Y'know, this was supposed to be Geek Dave's weekend off, but noooo.
1. The idea for Independence Day came about in 1994 when Roland Emmerich and Dean Devlin were in Europe promoting their film Stargate. Emmerich had gone on record stating he did not believe in aliens, so a reporter asked him why he would make a film with content like Stargate. Emmerich replied that he was still fascinated by the idea of an alien arrival, and further explained his response by asking the reporter to imagine what it would be like to wake up one morning and discover 15-mile-wide spaceships were hovering over the world's largest cities. Emmerich then turned to Devlin and said, "I think I have an idea for our next film."
2. After they finished their promotional tour for Stargate, Emmerich and Devlin took a month long vacation in Mexico where they wrote the script for Independence Day, and just one day after they sent it out for consideration, 20th Century Fox chairman Peter Chernin greenlit the production.
3. There was one sticking point, Warner Bros. owned the rights to the title Independence Day. So during production the film was nicknamed ID4, however both Emmerich and Devlin were determined to make sure 20th Century Fox would do everything they could to secure the use of Independence Day.
Just before Bill Pullman was to film his pre-battle speech, Devlin pulled the actor aside, and together they decided to add "Today, we celebrate our Independence Day!" to the end of the speech. Devlin said he hoped that when Fox executives noticed the addition in dailies, the impact of the new dialogue would give them extra encouragement to win the rights to the title. It worked! Two weeks later the title was secured.
4. The U.S. military originally intended to provide personnel, vehicles, and costumes for the film; however, they backed out when they discovered the Area 51 references in the story.
5. Independence Day used the same White House interior sets which had been built for the 1995 Michael Douglas film The American President, and had previously been used for Nixon.
6. One day during the shoot Roland Emmerich was notified that Robert Loggia was very upset and refusing to leave his trailer. Earlier, Loggia had spoken with Dean Devlin, asking for inspiration in how to approach his character, General William Grey, and in what context his scenes would appear.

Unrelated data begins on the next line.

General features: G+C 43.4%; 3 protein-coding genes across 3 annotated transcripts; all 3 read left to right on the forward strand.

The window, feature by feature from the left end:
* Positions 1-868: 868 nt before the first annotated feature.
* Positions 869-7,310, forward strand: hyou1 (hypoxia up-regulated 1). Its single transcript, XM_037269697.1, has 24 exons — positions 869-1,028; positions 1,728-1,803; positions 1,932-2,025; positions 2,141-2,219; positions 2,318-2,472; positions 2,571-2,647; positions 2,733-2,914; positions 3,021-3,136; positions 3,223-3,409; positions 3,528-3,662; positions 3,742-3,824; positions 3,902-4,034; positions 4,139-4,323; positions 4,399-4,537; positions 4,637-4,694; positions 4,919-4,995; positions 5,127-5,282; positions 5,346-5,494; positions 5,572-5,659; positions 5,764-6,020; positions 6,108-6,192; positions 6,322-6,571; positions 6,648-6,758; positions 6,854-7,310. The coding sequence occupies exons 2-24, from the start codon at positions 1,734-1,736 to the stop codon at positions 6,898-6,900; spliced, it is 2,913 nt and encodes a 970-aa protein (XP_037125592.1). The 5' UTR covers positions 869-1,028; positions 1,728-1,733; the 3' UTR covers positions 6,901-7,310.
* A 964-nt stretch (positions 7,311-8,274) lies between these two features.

Devlin intended to suggest to Loggia that he watch the 1970 disaster movie Airport, but either the producer mistakenly suggested the wrong title, or Loggia's assistant was confused because the film he was given was 1980's comedy Airplane! Not familiar with either movie, Loggia knew no better, and after watching it thought that he had unknowingly been duped into participating in the production of a "spoof" movie.
7. Matthew Perry was originally set to play the role of Captain Jimmy "Raven" Wilder, but had to pull out at the last minute, being replaced by Harry Connick Jr. Perry's father, John Bennett Perry, plays a secret serviceman in the movie.
8. Many of the actors were encouraged to improvise their dialogue around the particular scene they were in, so much so that Devlin later revealed that well over half of the dialogue in the scenes Jeff Goldblum shared with Judd Hirsch and Will Smith was entirely improvised.
9. Another unscripted moment came about during the scene in which Will Smith drags the unconscious alien across the desert, and Smith says "And what the hell is that smell?". The scene was filmed on the salt flats near Great Salt Lake in Utah, an area home to tiny crustaceans called brine shrimp. When they die, their bodies sink to the bottom of the shallow lake and decompose, and when the wind kicks up just right the bottom mud is disturbed, releasing the disgusting odour of millions of decaying brine shrimp. That was the smell Will Smith was referring to.
10. While Independence Day was still in post-production, 20th Century Fox began a massive marketing campaign to help promote the film, beginning with the airing of a dramatic commercial during Super Bowl XXX, for which Fox paid $1.3 million. It was Independence Day's subsequent success at the box office which resulted in the trend of using Super Bowl commercials to kick off the advertising campaign for potential blockbusters.
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